Gayle Smith is the president and CEO of ONE. We interviewed Gayle as part of our #PassTheMic series.
Here’s some of what she had to say.
Coronavirus is currently running faster than we are — which means it’s winning. So we’ve got to outpace it. We need to tackle the pandemic everywhere. At the very least that means knitting together national strategies, sharing information and expertise, and operating in sync.
The other thing we need to think about globally is the economic impact. Every country on the planet is feeling the economic shocks from this pandemic — the primary shocks of the health crisis itself, but also the secondary shocks, such as supply chains breaking and other disruptions. So we need solutions.
We need enough capital in the market, and we must have a way to tackle the needs of people who may be unable to work and protect those who must work. We need ways to rebuild, because this pandemic is doing a lot of damage.
We also need to consider global health security. Not every country has the capacity to prevent, detect, and respond to coronavirus, so we’ve got to build that.
If you’re collaborating, it doesn’t feel as insurmountable
Even when you think you’re up against the greatest odds, if you find that you’re collaborating with others, the odds don’t feel quite as insurmountable.
As we’ve seen with communities and people all over the world, solidarity is one of the most moving outcomes of this crisis.
I think countries and world leaders would find if they coordinated and shared information, strategized, and knocked out plans, it would reduce the burden that each is feeling in terms of managing the crisis. I would also say it’s the right thing to do. As we’ve seen with communities and people all over the world, solidarity is one of the most moving outcomes of this crisis.
None of us are safe until all of us are safe, and if this virus is moving around unchecked in certain parts of the world, then all parts of the world are vulnerable.
One of the best examples of what can be done together is on the vaccine front. Here’s what could happen: a vaccine could be developed in a country and we could see wealthier countries buy it all up very quickly.
That would be a gross injustice to probably billions of people on the planet, but that would also be silly, because if you just vaccinate a subset of the world’s population, you’ve still got the virus spreading around.
So now the world has the opportunity — and I would argue the obligation — to plan and be prepared for how we are going to make sure we’ve got manufacturing costs covered and the distribution of a vaccine globally, as soon as it becomes available.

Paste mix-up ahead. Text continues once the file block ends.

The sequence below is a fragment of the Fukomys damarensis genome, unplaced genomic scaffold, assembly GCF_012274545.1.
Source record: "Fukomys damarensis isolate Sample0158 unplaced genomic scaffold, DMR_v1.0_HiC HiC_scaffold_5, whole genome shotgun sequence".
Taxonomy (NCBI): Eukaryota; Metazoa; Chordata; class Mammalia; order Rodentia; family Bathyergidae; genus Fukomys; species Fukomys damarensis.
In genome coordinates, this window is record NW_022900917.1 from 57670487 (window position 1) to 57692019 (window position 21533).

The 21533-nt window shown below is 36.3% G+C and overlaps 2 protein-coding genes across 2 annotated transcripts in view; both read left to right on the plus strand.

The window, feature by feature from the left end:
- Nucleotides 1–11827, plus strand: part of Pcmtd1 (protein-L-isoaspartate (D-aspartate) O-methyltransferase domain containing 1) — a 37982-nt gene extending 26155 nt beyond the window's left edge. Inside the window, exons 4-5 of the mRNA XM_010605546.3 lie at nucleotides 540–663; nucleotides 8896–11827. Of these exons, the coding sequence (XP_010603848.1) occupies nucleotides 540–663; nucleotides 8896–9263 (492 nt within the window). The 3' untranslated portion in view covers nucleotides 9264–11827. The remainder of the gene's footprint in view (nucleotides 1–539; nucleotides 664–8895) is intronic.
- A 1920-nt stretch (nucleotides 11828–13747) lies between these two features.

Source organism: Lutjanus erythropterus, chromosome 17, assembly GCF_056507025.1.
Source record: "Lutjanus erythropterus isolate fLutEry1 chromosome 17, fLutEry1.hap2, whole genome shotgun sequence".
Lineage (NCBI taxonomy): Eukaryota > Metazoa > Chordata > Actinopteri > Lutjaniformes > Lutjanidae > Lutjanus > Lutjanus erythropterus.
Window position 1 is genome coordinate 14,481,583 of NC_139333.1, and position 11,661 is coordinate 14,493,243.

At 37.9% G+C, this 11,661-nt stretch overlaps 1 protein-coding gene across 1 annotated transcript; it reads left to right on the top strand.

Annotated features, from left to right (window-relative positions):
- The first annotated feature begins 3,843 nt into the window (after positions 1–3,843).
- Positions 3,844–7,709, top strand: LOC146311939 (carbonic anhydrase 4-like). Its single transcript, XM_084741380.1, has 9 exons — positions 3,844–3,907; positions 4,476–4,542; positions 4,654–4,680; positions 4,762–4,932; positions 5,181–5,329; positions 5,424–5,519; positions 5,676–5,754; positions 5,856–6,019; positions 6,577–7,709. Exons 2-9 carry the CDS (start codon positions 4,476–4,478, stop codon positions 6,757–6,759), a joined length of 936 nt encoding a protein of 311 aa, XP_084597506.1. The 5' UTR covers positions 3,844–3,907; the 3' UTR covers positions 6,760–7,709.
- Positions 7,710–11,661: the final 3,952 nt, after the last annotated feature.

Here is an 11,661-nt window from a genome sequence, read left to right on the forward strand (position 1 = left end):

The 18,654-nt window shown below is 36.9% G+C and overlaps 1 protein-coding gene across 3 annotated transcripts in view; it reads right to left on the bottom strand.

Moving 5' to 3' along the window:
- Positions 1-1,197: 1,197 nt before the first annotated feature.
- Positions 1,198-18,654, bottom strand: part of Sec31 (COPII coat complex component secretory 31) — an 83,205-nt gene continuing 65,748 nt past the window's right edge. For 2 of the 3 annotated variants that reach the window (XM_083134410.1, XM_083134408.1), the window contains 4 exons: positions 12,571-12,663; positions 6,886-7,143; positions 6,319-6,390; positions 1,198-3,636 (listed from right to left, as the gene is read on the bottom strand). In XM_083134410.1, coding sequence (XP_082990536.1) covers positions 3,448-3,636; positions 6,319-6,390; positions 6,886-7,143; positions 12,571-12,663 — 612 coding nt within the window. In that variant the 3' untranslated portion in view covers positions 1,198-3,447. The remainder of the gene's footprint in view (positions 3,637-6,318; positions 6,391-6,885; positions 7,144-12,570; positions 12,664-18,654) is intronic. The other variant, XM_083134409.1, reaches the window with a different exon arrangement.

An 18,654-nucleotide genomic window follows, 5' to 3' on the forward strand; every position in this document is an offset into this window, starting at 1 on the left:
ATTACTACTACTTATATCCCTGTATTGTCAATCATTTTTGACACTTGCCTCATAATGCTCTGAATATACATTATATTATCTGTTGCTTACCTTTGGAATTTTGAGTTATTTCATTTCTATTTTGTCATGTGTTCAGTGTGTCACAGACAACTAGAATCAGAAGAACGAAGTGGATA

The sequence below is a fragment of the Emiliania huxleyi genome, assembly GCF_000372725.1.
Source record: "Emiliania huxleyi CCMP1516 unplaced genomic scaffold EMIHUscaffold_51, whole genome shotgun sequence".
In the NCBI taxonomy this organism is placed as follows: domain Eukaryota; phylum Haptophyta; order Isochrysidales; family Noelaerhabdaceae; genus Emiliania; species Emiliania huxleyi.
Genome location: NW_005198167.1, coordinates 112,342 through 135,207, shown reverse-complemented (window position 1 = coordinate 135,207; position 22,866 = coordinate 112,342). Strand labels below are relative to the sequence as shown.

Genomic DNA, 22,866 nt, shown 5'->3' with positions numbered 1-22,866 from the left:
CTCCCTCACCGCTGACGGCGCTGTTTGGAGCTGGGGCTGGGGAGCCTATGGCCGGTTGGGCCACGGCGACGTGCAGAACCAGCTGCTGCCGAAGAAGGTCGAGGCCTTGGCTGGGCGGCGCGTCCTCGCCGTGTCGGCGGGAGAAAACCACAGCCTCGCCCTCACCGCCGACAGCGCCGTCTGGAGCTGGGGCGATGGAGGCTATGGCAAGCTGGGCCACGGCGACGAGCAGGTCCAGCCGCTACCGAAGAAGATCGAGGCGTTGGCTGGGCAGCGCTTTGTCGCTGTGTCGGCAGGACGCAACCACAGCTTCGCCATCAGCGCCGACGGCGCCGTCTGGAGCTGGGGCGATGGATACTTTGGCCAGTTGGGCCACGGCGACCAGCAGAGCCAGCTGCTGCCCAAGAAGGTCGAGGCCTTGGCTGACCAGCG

Protecting those who are worst affected
Our main priority for a global response needs to be first and foremost defeating the virus. That means taking care of people. It means testing, contact tracing, and social distancing where possible.
But it also means taking care of the people who are the worst affected. In a crisis like this, the virus hits hardest at the people and the countries that are least able to withstand it. So, whether you’re in the United States and it’s the rising numbers of people who are joining the numbers of the unemployed, whether it’s people who are running out of work or don’t have the cash to buy food. Or if you’re talking about the other side of the globe, where many people work in the informal sector, there’s the same pressures.
You’ve got to meet those emergency needs of citizens.
The world is not yet united in this fight
If we have a really good response to the virus in some countries, but not others, then the virus is still winning.
Maybe you have a response to people in need in some countries and not others; then poverty and disenfranchisement is on the rise. Maybe some economies are bolstered, and others aren’t; then you’ve got a global economy that is still a mess.
What keeps me up at night is that the world is not yet united in its fight against this pandemic.
What gives me cause for hope is that citizens all over the world are educating themselves.
However, what gives me cause for hope is that citizens all over the world are educating themselves. They are taking matters into their own hands where they can. Whether it’s trying to prevent the spread of the virus, helping other people, or deepening their own knowledge.
I think that citizens all over the world are going to demand better out of this.
These excerpts from the interview were edited for length and clarity.
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